THE RUGGED LANDSCAPE OF THE DAKOTA PRAIRIE NATIONAL GRASSLAND stretches over 1.2 million acres in two states. These grasslands support a diversity of uses including livestock grazing, wildlife habitat, paleontological and archeological digs, oil and gas production, and recreation.
“The federal grassland boundaries you see on a map can be misleading,” explains Chad Prosser, Range & Weeds Program Manager for Dakota Prairie Grasslands. “Within our borders are significant portions of state and privately owned land that are permitted to ranchers for livestock grazing. That’s why developing and fostering partnerships is so critical to the success of our invasive plant management effort.”
The majority of weed management on the grasslands is conducted through agreements with either county weed control boards or grazing associations. “This allows us to leverage dollars with the partnerships and stretch our budget to get more work done on the ground,” says Prosser.
Invasive Plant Management
The invasive plant program is based on prevention, early detection, control, restoration and public education. Canada thistle (Cirsium arvense L.), leafy spurge (Euphorbia esula), absinth wormwood (Artemisia absinthium), black henbane (Hyoscyamus niger L.), and houndstongue (Cynoglossum officinale) are priority noxious weeds in the grasslands. Infestations are managed on a watershed scale across ownership boundaries starting at upper reaches of watershed and working downstream.
In 2014, about 22,000 acres of noxious weeds were treated; more than half of those acres were on leafy spurge in the Sheyenne Grasslands in eastern North Dakota. Although leafy spurge biological control agents are working well on some sites, infestations of spurge are expanding on sites where insect populations have declined. “The flea beetle (Aphthona spp.) populations cycle, and when their numbers are down we use herbicide applications to contain and control the weed,” explains Prosser.
Canada thistle and absinth wormwood are located throughout the Dakota Grasslands. Populations are controlled based on management goals and objectives. Milestone® specialty herbicide applied at 5 to 7 fluid ounces per acre effectively controls both weeds.
Rocky mountain juniper (Juniperus scopulorum) and creeping juniper (J. horizontalis) are native plants that have been increasing on the grasslands the last 50 years.
“The mixed prairie grassland evolved with fire and grazing, but fire has been mostly removed from the equation,” says Jack Dahl, botanist with the Medora Ranger District. “This allowed the junipers to increase exponentially, especially on north facing slopes, on sites that should be dominated by grasses and forbs. Encroachment of junipers may be one of the biggest natural resource challenges we face in the grasslands without the use of prescribed fire.”
“The historical fire cycle was about every 15 to 25 years in the badlands,” Dahl explains. “Without fire, the junipers spread onto upland sites shading desirable grasses and reducing livestock carrying capacity.” In addition, to juniper encroachment, an increasing concern about the unchecked spread of exotic cool-season grasses such as Kentucky bluegrass, smooth brome grass and crested wheatgrass into native grasslands is becoming a focus of researchers and land managers.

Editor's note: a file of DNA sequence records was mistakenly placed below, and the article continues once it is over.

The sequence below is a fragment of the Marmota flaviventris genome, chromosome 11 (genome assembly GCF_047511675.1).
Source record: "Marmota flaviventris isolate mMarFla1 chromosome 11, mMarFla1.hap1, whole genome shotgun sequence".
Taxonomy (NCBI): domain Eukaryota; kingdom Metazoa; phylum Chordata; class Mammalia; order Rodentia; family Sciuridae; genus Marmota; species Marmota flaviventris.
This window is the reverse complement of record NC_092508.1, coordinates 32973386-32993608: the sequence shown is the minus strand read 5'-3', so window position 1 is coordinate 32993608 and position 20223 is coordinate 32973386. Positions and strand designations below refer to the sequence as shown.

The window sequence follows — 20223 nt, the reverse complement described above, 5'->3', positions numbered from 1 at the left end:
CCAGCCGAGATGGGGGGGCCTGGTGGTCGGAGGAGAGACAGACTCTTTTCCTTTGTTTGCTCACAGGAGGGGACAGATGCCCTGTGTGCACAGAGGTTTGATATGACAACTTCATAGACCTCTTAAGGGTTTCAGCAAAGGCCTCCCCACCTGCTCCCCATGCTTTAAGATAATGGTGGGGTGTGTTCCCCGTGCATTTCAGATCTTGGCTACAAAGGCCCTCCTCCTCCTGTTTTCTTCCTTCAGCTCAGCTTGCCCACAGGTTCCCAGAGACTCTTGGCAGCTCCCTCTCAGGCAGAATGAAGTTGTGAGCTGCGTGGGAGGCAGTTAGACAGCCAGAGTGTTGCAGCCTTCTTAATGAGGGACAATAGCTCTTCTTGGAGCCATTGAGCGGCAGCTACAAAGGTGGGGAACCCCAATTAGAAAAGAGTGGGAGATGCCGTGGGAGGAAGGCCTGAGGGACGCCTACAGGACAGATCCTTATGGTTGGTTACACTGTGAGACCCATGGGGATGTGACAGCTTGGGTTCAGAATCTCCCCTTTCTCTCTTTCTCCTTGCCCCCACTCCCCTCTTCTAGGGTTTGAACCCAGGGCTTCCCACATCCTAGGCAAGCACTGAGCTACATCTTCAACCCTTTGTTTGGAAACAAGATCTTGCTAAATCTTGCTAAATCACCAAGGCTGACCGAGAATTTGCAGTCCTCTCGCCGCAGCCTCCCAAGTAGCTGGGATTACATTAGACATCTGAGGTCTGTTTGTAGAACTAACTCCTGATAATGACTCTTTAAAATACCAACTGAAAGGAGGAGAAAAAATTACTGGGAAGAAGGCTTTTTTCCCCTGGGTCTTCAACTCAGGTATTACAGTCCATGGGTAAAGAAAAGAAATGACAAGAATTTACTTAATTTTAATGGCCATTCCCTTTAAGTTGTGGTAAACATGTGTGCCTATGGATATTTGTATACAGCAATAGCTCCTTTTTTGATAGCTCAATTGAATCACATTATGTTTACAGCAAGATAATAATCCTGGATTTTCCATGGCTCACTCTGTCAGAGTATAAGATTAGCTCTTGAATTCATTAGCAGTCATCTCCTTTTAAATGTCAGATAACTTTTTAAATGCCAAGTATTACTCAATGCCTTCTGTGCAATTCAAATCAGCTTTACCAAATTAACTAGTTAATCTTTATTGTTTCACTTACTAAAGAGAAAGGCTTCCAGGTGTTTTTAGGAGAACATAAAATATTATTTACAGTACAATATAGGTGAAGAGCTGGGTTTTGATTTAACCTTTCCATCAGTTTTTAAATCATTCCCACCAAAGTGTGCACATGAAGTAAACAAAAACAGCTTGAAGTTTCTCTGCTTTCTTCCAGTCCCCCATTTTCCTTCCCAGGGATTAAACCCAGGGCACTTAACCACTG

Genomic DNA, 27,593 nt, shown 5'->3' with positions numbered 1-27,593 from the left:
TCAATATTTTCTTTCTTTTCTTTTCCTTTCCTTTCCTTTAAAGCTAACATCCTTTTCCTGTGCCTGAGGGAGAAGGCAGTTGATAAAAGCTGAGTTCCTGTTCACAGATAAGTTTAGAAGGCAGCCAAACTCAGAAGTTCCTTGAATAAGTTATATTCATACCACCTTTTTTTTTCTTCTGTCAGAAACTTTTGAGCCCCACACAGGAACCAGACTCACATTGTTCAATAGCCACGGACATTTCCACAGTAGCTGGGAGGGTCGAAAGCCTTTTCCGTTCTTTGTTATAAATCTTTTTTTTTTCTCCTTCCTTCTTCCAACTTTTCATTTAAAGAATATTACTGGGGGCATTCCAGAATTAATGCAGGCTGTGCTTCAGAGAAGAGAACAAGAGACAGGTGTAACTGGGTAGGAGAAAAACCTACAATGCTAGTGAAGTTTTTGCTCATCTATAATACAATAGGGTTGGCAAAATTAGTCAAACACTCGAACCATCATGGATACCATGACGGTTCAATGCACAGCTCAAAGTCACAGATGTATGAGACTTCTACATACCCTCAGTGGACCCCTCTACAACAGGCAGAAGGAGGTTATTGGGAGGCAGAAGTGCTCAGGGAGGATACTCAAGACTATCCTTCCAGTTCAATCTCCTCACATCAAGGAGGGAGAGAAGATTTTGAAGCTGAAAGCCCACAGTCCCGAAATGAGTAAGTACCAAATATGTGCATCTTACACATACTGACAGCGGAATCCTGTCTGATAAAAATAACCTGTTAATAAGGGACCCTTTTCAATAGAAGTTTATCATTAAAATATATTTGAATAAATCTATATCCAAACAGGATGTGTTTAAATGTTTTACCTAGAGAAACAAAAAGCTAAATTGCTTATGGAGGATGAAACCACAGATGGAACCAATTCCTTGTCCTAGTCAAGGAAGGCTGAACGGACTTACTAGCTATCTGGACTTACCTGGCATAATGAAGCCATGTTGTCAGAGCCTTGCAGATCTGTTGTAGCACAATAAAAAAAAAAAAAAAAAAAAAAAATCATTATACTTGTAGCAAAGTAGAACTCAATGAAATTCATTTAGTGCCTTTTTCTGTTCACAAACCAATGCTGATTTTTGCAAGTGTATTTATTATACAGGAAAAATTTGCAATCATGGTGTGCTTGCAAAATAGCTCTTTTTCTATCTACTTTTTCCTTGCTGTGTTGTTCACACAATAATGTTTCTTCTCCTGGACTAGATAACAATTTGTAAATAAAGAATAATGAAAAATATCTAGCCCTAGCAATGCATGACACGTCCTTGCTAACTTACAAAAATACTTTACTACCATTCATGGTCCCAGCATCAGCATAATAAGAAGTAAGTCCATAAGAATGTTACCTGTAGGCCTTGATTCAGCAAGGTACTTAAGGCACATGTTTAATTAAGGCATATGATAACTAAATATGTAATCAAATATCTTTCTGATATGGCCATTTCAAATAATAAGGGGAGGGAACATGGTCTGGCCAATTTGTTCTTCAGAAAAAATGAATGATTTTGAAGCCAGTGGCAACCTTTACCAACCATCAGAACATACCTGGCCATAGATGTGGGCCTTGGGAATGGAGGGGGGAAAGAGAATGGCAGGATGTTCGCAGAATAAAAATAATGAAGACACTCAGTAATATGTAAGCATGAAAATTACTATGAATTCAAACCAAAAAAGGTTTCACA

Oil and Gas Development and Invasive Plants
Bakken Oil Field activity has increased disturbance and the risk of introducing new weeds to the Little Missouri River Grassland. Billings County Weed Control Board works with the oil companies and their private contractors to manage weeds on roadsides, drill pads and pipelines.
“One of our focus areas in public education is with the oil and gas companies,” says Katie Clyde, Supervisor for the Billing County Weed Control Board. “We are at the south end of the Bakken Oil Field, so any new roads, pipelines, or drill pads have to be inspected and approved by county zoning board.”
The weed district conducts a pre-inspection survey prior to any pipeline construction and monitors roadsides for newly invading weeds. If weeds are present the oil company has to control the infestation and continue monitoring.
Black henbane and absinth wormwood are big problems on disturbed areas, especially roadsides. Although gravel pits in Billings County are currently kept weed-seed free, some stockpiles were historically contaminated with these weeds and viable seeds are still present. “We hope within the next several years that all gravel pits in a three-county area will be certified weed-seed free,” says Clyde. “Until we have stockpiles that are free of noxious weed seed, our job will be more difficult.”
The Dakota Prairie Grasslands have a long history of restoration and that continues today. Disturbed sites are seeded as soon as possible to reduce weed invasion and erosion. Since the 1990s, managers have seeded a native mix that includes western wheatgrass (Pascopyrum smithii), green needlegrass (Nassella viridula), prairie sandreed (Calamovilfa longifolia) and Great Basin wildrye (Leymus cinereusis).
Partners agree that the most important asset to the invasive plant program is the ability to work together toward a common goal.
“You have to have a team approach—not only within an agency but also with outside partners. Sometimes you hit a bump in the road, but you have to keep moving forward as a team,” says Dahl.
Prosser agrees, “Partnerships allow us to have more eyes looking for invasive plants and that local on-ground knowledge is instrumental in the success of any management effort. Our weed crews and those of our partners are doing a great job, and we are extremely appreciative of the work they do.”
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